Deciding who is a supervisor is an important and complex decision for an employer. Employers must ensure their designation of a particular employee as a supervisor is valid under applicable law and can be upheld in litigation. For example, an employer’s liability can raise the question of whether the harasser was the employee’s supervisor or co-worker. If the harasser was the employee’s supervisor, the employer is strictly liable for any harassment that culminates in a tangible employment action (e.g., firing, demotion, etc.). If the harasser was the employee’s co-worker, the employer is liable only if it knew or should have known about the harassment. For this reason, the supervisory status of an accused harasser is a hotly debated issue.
It is against this backdrop that on June 25, the Supreme Court granted certiorari in Vance v. Ball State University to resolve a circuit court split over whether an employee that directs other workers’ day-to-day activities, but lacks authority to take tangible employment actions against such workers, is a supervisor under Title VII.
7th Circuit affirms district court’s dismissal of racial harassment claim
Maetta Vance, an African-American catering assistant, alleged that her Caucasian co-workers and supervisors subjected her to harassment based on her race. One of the harassers was Saundra Davis, who allegedly directed Vance’s day-to-day work activities and was not required to clock in and out as other hourly employees were required to do. Vance filed verbal and written complaints for several years, some of which Ball State investigated and responded to.
The U.S. District Court for the Southern District of Indiana granted summary judgment in favor of the university, dismissing Vance’s harassment claims. The 7th Circuit affirmed the district court’s decision, holding that Vance failed to establish a basis for employer liability. The 7th Circuit reasoned that Davis was not a supervisor with the authority to hire, fire, demote, promote, transfer or discipline employees and was merely a co-worker despite her authority to direct Vance’s daily work activities. The 7th Circuit also held that because Davis was merely a co-worker, and not a supervisor, the university was not strictly liable for the harassment. The 7th Circuit explained that the university also was not liable for co-worker harassment because it took appropriate corrective action in response to Vance’s harassment complaints. Further, the 7th Circuit ruled that Vance failed to show that Davis’ conduct was motivated by race and that the harassment amounted to an actionable hostile work environment.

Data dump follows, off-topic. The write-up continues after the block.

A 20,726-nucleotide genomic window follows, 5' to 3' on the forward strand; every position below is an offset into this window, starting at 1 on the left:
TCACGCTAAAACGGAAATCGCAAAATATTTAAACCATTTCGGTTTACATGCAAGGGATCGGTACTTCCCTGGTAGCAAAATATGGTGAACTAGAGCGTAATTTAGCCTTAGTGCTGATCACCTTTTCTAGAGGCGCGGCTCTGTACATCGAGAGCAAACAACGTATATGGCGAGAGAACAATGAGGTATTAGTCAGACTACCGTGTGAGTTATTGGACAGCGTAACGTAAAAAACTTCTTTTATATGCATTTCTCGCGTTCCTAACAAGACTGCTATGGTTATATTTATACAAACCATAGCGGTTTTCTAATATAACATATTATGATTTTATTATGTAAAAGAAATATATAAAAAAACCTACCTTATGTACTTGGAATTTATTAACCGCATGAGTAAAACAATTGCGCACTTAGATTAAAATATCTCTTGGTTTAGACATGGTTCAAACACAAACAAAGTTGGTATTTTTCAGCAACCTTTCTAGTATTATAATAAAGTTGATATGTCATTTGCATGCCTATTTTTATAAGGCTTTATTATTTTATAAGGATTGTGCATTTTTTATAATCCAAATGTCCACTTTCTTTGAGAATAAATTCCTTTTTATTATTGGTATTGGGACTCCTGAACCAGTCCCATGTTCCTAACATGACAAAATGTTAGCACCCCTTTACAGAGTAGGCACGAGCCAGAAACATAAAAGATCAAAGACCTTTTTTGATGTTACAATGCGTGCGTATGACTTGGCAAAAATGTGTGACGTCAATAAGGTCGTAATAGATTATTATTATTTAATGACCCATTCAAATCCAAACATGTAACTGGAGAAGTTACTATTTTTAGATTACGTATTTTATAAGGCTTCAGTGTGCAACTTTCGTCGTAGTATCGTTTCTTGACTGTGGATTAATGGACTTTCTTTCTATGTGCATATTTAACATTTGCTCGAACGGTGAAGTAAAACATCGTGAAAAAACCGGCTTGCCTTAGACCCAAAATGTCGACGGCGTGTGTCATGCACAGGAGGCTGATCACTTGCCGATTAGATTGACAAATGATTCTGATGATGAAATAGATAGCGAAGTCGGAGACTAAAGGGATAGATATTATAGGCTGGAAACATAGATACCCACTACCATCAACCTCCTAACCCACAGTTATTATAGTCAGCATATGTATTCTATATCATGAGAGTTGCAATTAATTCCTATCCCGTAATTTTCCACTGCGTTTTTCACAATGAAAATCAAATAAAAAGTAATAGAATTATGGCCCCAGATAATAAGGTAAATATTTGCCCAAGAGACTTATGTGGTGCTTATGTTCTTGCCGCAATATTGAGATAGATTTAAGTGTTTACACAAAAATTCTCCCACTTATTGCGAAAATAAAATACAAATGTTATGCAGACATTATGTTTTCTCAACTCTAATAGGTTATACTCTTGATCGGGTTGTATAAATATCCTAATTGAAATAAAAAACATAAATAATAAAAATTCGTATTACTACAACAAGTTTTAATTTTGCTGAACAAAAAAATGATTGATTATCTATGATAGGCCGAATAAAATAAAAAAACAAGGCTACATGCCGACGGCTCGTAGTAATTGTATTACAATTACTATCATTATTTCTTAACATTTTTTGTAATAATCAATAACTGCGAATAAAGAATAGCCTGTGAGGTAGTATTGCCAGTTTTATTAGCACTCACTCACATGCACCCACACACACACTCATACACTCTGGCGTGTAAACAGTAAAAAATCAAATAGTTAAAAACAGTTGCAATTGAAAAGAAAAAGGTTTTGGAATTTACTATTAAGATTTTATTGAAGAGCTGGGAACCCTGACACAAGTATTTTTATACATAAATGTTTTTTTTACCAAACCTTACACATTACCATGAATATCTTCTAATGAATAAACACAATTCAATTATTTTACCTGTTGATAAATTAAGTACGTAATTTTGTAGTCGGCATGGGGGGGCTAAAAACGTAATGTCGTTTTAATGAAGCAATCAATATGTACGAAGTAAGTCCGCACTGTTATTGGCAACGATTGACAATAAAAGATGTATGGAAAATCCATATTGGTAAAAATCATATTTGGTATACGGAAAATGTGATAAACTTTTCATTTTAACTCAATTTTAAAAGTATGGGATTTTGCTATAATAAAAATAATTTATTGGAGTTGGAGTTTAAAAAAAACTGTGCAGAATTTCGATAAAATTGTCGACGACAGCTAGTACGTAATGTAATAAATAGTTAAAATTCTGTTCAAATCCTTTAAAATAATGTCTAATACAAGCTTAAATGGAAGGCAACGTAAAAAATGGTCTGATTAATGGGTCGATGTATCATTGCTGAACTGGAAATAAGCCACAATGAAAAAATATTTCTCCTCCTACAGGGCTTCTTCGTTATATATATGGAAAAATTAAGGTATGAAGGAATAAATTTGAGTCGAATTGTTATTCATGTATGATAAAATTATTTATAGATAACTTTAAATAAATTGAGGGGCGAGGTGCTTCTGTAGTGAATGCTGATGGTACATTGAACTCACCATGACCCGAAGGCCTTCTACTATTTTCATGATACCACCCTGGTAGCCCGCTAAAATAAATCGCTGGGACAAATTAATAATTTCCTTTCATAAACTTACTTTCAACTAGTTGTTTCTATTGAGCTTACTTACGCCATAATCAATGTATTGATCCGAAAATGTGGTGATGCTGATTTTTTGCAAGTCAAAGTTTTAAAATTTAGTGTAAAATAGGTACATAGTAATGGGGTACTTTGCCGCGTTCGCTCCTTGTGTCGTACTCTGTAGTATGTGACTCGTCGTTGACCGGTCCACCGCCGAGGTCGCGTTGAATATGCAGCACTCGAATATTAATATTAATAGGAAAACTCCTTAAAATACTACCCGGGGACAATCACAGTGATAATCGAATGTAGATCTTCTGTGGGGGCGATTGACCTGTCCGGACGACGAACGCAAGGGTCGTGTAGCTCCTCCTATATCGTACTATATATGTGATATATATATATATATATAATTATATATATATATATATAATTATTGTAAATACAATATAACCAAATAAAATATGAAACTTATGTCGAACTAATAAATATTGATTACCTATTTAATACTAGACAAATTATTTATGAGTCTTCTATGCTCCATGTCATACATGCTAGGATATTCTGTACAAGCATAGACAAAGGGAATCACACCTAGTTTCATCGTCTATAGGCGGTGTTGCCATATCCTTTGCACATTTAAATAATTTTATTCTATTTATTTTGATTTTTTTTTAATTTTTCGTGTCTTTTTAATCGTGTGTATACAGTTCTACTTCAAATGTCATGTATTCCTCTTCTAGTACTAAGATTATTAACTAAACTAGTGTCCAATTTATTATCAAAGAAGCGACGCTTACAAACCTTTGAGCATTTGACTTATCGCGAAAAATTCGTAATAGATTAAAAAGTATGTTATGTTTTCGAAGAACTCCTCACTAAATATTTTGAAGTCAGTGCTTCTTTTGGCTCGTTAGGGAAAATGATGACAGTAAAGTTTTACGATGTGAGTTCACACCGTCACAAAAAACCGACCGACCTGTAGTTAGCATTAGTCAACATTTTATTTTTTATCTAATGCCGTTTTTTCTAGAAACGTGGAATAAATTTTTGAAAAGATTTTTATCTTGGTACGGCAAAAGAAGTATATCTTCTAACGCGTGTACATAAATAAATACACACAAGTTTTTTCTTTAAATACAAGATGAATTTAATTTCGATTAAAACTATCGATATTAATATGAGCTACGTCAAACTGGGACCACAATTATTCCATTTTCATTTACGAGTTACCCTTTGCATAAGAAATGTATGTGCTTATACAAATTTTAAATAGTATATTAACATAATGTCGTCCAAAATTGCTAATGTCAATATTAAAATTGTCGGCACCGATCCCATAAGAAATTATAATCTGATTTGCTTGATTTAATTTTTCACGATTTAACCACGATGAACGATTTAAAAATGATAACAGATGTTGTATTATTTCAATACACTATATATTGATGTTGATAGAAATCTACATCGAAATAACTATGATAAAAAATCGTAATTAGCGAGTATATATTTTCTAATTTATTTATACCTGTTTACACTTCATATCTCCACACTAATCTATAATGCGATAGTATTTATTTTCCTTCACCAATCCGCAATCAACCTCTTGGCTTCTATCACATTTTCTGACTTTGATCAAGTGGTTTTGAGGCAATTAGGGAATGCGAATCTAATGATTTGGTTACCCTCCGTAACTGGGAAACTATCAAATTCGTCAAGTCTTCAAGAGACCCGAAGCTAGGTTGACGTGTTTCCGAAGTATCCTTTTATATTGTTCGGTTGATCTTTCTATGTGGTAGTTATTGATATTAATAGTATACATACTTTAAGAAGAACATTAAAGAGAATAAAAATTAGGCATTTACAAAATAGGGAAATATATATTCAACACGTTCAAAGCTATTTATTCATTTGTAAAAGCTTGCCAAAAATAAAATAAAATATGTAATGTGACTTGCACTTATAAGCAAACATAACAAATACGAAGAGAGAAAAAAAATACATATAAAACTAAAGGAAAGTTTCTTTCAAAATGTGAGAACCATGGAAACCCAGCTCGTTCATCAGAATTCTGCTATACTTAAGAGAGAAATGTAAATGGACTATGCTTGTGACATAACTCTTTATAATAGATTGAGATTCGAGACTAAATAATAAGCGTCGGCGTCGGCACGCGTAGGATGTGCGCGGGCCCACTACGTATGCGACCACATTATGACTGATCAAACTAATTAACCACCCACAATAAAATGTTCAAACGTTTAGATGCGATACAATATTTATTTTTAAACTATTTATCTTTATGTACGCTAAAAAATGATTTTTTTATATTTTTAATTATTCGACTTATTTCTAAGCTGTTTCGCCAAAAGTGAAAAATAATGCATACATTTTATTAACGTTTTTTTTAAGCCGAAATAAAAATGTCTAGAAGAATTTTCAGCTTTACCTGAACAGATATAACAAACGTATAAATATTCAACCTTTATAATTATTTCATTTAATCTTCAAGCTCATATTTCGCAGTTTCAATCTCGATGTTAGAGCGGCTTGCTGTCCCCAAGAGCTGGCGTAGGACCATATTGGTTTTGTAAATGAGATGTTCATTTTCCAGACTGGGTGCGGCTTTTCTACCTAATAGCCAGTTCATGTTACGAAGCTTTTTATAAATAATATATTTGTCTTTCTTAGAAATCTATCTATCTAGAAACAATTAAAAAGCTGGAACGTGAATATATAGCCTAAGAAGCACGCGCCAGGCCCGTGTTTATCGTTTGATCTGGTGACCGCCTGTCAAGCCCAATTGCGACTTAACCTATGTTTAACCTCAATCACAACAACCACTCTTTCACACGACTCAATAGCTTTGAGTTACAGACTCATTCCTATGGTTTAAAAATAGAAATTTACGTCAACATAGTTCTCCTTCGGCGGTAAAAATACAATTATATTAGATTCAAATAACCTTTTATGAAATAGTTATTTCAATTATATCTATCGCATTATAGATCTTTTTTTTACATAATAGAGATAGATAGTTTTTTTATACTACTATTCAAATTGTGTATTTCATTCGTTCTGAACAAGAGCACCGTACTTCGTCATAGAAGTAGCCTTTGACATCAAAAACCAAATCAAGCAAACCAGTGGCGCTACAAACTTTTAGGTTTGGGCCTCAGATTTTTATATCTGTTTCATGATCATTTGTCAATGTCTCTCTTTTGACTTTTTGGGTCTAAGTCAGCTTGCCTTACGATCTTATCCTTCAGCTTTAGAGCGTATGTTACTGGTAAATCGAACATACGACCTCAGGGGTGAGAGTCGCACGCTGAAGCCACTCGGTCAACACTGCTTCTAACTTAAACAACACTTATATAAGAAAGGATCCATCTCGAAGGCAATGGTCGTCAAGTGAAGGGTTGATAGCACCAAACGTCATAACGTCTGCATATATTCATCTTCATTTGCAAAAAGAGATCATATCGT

Supreme Court grants certiorari despite significant objections
Vance requested the Supreme Court’s review of the 7th Circuit’s decision, arguing that the widespread circuit court split over the definition of “supervisor” required resolution. Vance noted that employers should not be permitted to avoid Title VII liability by centralizing formal supervisory authority to take tangible employment actions in a handful of supervisors detached from employees’ day-to-day work activities.
In contrast, the university argued that the 7th Circuit’s decision did not contradict any court decision or administrative guidance, as it was based on Vance’s lack of evidentiary support. The Solicitor General agreed with the university’s position that Vance’s case was not the appropriate case for Supreme Court review. However, the Solicitor General noted that there is a circuit split in need of resolution with the 1st, 7th and 8th Circuits advocating a restrictive definition of “supervisor” that encompasses only employees with the authority to take tangible employment actions, and the 2nd, 4th and 9th Circuits advocating a broader definition of “supervisor” that includes employees with the authority to direct day-to-day work activities, a view backed by the Solicitor General and the Equal Employment Opportunity Commission (EEOC). The Solicitor General further argued that the 7th Circuit’s position that supervisors must have the authority to take tangible employment actions is contrary to Supreme Court precedent, EEOC guidance and Title VII’s primary objective of not only redressing but also preventing harm to employees.
Important guidance for employers
The Supreme Court’s decision in Vance will impact the landscape for employment discrimination, harassment and almost every other employment claim dependent on an employee’s supervisory status. Should the court adopt the 7th Circuit’s restrictive definition of supervisors, employers may see a decrease in harassment and discrimination cases. Should the Supreme Court opt for the broader definition of supervisors, employers may see an increase in those cases.
While awaiting the Supreme Court’s decision, employers should take the opportunity to review their designation of employees as supervisors and ensure that such designations are likely to hold up in court. Employers should also provide management-level employees (and their workforce in general) with appropriate anti-harassment, anti-discrimination and anti-retaliation training to avoid the onset of such claims. Moreover, employers should ensure that harassment, discrimination and retaliation complaints are promptly and adequately investigated and addressed so as to avoid liability for failing to take appropriate corrective action. These basic steps may help employers minimize, if not avoid, costly liability under Title VII and similar statutes.